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I understand that one is the indicative and the other is the subjunctive, but I often hear that wollen is used when someone intends to do something while the subjunctive form is used when someone wants to make a suggestion in an unsure manner (less certain than möchten)

examples as I understand it:

  • Ich wollte Kuchen essen - I wanted to eat cake (but I'm not sure about it)
  • Ich will Kuchen essen - I intend to eat cake (no matter what anyone says)

3 Answers 3

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First off, one of the problems with the Verb "wollen" is that there is no direct counterpart in the english language. Your example sentence:

Ich will Kuchen essen.

Could either mean "I intend to eat cake" as you mentioned, but it could mean "I want to eat cake." Notice that the former somewhat implies there is cake available whereas the latter can be said regardless of cake being there or not.

A second problem is that "wollte" could be one of two forms: Präteritum or Konjunktiv.

Ich wollte Kuchen essen.

This is mostly interpreted as Präteritum if it stands on its own: you wished (wanted, intended) to eat cake, but that was somewhere in the past. The Konjunktiv (subjunctive) would usually require some clause, i.e.:

Ich wollte Kuchen essen, sofern einer da ist.

"I'd eat cake if some is there" or "I'd want to eat cake if some is there". Or, without such a clause, in questions:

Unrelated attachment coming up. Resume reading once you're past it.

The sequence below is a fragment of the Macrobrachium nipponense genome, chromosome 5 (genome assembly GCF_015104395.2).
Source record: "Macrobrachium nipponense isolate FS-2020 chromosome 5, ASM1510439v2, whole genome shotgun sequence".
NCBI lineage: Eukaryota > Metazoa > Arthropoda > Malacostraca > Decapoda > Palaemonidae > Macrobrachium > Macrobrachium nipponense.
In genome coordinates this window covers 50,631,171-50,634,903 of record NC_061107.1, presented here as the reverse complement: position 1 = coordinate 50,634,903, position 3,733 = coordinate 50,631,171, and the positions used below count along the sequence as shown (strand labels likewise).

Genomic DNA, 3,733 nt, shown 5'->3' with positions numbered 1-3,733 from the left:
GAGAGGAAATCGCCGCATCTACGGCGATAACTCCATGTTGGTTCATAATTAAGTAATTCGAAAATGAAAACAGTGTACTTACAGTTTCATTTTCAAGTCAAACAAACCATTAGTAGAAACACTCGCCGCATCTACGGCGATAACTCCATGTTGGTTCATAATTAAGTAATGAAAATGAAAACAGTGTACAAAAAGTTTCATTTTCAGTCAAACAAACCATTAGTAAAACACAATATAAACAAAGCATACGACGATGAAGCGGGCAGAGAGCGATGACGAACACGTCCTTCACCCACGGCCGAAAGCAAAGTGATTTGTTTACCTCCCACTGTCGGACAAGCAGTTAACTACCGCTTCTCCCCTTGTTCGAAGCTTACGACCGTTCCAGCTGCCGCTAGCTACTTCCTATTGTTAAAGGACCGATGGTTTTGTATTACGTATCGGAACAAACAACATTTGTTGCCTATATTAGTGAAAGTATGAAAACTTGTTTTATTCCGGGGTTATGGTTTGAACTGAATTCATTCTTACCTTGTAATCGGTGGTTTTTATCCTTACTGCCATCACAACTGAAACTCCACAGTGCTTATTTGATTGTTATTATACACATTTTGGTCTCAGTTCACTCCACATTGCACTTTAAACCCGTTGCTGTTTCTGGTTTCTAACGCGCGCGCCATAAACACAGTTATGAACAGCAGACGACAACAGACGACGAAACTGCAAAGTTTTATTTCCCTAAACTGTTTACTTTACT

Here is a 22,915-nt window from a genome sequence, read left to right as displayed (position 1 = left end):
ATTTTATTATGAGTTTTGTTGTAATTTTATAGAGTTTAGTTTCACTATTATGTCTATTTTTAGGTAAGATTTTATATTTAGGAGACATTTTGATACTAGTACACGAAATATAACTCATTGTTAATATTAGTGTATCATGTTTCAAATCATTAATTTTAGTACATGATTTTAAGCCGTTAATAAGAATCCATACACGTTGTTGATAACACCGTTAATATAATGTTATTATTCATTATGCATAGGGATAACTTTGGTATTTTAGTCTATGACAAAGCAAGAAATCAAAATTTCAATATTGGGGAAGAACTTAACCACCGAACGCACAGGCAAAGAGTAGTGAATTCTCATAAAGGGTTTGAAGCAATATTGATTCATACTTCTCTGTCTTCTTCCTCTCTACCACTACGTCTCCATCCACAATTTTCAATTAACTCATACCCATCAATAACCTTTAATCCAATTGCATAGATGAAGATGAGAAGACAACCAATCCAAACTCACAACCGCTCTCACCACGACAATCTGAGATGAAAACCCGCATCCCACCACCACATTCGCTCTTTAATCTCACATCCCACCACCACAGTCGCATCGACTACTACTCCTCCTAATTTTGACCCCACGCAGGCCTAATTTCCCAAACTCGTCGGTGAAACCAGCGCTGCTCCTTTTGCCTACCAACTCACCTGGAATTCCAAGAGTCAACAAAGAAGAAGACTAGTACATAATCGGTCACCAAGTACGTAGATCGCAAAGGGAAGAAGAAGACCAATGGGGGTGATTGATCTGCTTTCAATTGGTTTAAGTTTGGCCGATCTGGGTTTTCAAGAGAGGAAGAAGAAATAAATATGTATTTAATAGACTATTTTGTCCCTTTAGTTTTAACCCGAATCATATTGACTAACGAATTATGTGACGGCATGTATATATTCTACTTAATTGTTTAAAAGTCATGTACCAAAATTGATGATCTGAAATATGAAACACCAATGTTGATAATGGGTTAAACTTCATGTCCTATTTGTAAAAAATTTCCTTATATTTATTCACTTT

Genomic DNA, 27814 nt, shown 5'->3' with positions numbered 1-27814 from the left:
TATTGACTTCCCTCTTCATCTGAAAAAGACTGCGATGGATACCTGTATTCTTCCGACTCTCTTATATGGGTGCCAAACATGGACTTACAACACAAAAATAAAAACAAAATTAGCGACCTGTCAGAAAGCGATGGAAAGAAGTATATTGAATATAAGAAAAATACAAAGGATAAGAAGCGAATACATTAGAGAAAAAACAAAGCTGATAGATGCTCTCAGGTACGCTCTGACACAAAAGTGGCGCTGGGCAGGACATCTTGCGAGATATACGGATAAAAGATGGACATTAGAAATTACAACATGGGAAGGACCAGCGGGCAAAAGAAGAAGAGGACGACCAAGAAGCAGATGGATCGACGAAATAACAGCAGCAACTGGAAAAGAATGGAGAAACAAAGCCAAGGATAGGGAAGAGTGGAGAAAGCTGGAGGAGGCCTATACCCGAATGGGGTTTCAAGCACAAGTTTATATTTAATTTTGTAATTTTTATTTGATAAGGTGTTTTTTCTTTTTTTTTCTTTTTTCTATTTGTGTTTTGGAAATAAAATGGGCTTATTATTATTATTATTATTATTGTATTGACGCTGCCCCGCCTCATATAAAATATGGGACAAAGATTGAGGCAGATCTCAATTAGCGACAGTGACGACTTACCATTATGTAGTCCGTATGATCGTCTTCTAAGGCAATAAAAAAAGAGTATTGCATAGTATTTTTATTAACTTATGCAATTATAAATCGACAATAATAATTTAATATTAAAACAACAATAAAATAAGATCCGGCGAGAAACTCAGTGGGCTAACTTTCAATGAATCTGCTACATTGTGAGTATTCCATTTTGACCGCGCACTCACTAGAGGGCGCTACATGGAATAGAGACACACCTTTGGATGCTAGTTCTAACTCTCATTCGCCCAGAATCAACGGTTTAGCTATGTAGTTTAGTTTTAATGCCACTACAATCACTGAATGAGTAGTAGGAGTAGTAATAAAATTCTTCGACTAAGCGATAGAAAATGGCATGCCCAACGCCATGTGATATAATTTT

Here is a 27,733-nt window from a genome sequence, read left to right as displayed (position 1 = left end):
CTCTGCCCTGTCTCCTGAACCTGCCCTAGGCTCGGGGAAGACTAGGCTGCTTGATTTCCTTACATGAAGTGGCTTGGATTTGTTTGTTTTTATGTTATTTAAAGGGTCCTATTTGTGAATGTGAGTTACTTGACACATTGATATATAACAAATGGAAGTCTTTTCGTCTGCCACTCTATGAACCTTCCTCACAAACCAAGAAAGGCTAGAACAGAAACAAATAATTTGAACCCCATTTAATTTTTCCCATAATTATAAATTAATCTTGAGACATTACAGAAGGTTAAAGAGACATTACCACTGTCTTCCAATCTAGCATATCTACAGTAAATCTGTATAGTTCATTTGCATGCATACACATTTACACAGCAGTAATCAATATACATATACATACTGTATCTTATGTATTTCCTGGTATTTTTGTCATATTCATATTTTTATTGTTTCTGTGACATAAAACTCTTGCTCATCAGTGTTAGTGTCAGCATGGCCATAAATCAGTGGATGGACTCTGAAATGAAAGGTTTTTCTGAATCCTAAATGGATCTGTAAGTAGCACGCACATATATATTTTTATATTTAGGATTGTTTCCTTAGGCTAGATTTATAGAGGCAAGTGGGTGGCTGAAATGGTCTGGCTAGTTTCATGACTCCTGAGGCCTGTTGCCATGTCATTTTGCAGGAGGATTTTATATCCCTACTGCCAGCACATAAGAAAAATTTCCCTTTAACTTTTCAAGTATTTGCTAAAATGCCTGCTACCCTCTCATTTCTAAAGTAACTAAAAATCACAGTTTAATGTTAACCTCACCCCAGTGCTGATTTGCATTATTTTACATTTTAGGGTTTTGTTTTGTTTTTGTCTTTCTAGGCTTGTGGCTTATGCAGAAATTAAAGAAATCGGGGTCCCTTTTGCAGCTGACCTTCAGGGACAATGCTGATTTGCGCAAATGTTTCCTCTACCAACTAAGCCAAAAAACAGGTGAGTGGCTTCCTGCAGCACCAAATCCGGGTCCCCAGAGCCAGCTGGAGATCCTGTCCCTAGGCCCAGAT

Wer wollte nicht Kuchen essen?

"Who wouldn't want to eat cake?" or "who wouldn't eat cake?"

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As you see in the full Wiktionary table, wollte is ambiguous, it can mean subjunctive or past, and the exact meaning depends on the context.

Where uniqueness is required, typically for the subjunctive as the less frequently used form a different phrasing is used instead, like Ich hätte Kuchen essen wollen.

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Modal verbs in German have a so called subjective use. In indicative, it's for assertions and in Konjunktiv II for assumptions.

Thomas will keinen Alkohol mehr trinken.

Well, Thomas wants to but his internist says no.

Thomas wollte keinen Alkohol mehr trinken.

That was a New Year's resolution he gave up quickly.

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  • I understand your second example as past tense. For subjective, I’d think of sentences like “ich wollt‘ ich wär ein Huhn”.
    – Carsten S
    Commented Mar 14, 2023 at 8:42
  • It's not about the past but about fiction. Präteritum and Konjunktiv II are two sides of the same coin. That's also why they can easily share forms and no one sees a problem.
    – Janka
    Commented Mar 14, 2023 at 13:17

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